Ban of GMOs in Bulgaria
by Redaktion (comments: 0)
In the opinion of 97 % of Bulgarians, Bulgaria should continue to stand up for the existing bans for GMO growing on its territory, including before the European Union. This was revealed by the last research of the National Centre for Public Opinion Research. The National Assembly took the public will into consideration and adopted the most restrictive law in the EU on March 18, 2010. Thus Bulgaria remains the country with the strictest law for GMO release into the environment. The new law keeps the ban for growing tobacco, vine, oil-bearing rose, wheat, and all vegetable and fruit cultures. It is prohibited to release GMOs into the environment in protected territories (natural and national parks, reserves), and protected areas of Natura 2000, as well as in the buffer zones of 30 km from their boundaries, within distances less than 10 km from stationery bee-hives, and within distances less than 7 km from organic farms. 144 members of the Parliament voted in favour of this suggestion, only one against and three abstained. The Parliament decided that products containing GMO should be labelled with twice as big letters than other text on packages, and with different colours and fonts.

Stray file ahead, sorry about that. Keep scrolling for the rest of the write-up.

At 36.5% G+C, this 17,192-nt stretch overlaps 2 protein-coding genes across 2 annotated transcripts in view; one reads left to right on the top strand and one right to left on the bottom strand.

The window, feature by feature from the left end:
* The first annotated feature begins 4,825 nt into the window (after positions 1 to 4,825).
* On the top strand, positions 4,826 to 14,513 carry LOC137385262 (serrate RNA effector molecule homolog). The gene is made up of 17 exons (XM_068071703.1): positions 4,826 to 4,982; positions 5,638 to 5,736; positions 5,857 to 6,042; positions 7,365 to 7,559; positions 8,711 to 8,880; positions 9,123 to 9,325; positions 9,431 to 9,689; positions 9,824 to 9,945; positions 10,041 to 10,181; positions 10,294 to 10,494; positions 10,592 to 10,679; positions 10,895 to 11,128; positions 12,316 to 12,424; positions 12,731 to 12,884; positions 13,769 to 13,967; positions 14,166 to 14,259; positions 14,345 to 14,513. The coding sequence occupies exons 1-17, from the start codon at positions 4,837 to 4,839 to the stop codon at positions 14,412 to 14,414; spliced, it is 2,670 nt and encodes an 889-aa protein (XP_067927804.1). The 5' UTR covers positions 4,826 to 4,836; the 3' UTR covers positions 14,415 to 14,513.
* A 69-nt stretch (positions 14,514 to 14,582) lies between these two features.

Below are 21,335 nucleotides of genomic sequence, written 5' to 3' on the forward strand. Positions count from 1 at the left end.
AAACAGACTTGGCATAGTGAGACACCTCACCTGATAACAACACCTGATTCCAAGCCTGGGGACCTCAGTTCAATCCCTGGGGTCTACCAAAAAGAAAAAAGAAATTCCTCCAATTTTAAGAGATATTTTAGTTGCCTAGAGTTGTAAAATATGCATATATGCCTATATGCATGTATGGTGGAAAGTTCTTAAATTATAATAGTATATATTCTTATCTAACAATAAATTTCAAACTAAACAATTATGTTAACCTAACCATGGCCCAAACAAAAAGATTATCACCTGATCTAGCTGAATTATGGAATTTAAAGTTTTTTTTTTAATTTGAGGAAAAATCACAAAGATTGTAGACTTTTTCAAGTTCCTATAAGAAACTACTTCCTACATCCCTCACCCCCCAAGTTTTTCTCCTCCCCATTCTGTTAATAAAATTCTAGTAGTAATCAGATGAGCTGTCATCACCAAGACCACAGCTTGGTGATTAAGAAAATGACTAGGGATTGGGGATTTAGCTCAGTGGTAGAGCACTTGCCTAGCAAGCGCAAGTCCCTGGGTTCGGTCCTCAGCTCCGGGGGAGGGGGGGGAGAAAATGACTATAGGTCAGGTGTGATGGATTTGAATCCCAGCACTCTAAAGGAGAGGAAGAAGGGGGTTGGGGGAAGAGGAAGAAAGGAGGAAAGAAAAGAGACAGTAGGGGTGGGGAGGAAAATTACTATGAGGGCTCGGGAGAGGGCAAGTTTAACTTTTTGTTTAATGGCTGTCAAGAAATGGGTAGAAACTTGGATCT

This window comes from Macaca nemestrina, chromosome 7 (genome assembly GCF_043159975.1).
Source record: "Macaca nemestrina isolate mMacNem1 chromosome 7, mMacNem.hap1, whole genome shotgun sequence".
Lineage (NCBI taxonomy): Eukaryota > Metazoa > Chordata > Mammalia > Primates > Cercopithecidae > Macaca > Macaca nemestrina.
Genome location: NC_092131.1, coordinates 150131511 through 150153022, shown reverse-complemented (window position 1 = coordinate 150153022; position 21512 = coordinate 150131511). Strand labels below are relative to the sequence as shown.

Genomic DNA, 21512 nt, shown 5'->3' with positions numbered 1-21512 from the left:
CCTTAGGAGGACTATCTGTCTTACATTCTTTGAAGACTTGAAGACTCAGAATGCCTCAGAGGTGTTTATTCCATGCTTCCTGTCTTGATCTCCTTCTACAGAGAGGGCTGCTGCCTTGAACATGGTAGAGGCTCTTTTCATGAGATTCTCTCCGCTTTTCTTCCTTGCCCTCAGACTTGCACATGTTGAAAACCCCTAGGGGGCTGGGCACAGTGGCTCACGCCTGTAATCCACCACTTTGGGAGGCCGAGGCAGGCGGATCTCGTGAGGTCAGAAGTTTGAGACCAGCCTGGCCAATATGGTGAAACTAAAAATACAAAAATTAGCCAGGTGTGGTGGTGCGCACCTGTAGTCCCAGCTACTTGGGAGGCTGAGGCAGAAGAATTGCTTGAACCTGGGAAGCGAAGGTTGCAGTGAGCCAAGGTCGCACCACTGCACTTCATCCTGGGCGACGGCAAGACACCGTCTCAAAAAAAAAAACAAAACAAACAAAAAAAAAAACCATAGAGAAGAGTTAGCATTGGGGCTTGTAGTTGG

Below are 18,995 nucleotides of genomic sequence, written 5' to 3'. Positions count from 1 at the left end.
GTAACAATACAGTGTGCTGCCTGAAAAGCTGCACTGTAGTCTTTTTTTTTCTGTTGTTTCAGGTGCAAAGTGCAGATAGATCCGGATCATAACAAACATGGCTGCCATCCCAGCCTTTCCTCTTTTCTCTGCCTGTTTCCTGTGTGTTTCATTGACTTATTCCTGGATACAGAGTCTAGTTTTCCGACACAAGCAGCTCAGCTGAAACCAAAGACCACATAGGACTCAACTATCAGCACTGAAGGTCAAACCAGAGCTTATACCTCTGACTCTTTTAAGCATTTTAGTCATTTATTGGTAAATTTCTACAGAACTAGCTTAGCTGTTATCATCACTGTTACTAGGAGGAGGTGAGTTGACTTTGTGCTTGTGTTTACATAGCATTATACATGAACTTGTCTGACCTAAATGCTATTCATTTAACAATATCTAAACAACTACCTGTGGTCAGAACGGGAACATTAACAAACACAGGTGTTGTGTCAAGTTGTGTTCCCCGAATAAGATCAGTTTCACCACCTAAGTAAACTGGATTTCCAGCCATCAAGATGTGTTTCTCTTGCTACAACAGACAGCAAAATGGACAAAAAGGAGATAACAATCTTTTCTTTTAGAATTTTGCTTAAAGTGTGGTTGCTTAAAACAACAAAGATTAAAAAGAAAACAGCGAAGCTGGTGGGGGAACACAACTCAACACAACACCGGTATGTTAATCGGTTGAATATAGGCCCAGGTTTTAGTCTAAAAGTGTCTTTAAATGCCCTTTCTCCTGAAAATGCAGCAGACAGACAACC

More than 17,900 citizens had signed the petition „Bulgaria: Free of GMO“, and more than 5100 people were for the ban of the GM maize MON810. 15 % of Bulgarians kept up in detail with the development of the debate on the GMO law, and 50 % followed it in general. For the last three months, 27 groups against GMO with more than 55,000 members have been registered at Facebook. In eight cities, 16 protests and several informal spontaneous actions against the changes in the law have been organized. Several thousand publications in all media – electronic, printed, national and regional, were published. Thousands of cards against GMO drawn by children have been addressed to the Prime Minister and the European Parliament. “The most successful and strongest citizen campaign in Bulgaria in our new history turned the attitudes of the policy makers. Bulgarians showed strong concerns not only about their own health but also about nature and the rural areas,” said Svetla Nikolova (picture) from Agrolink.
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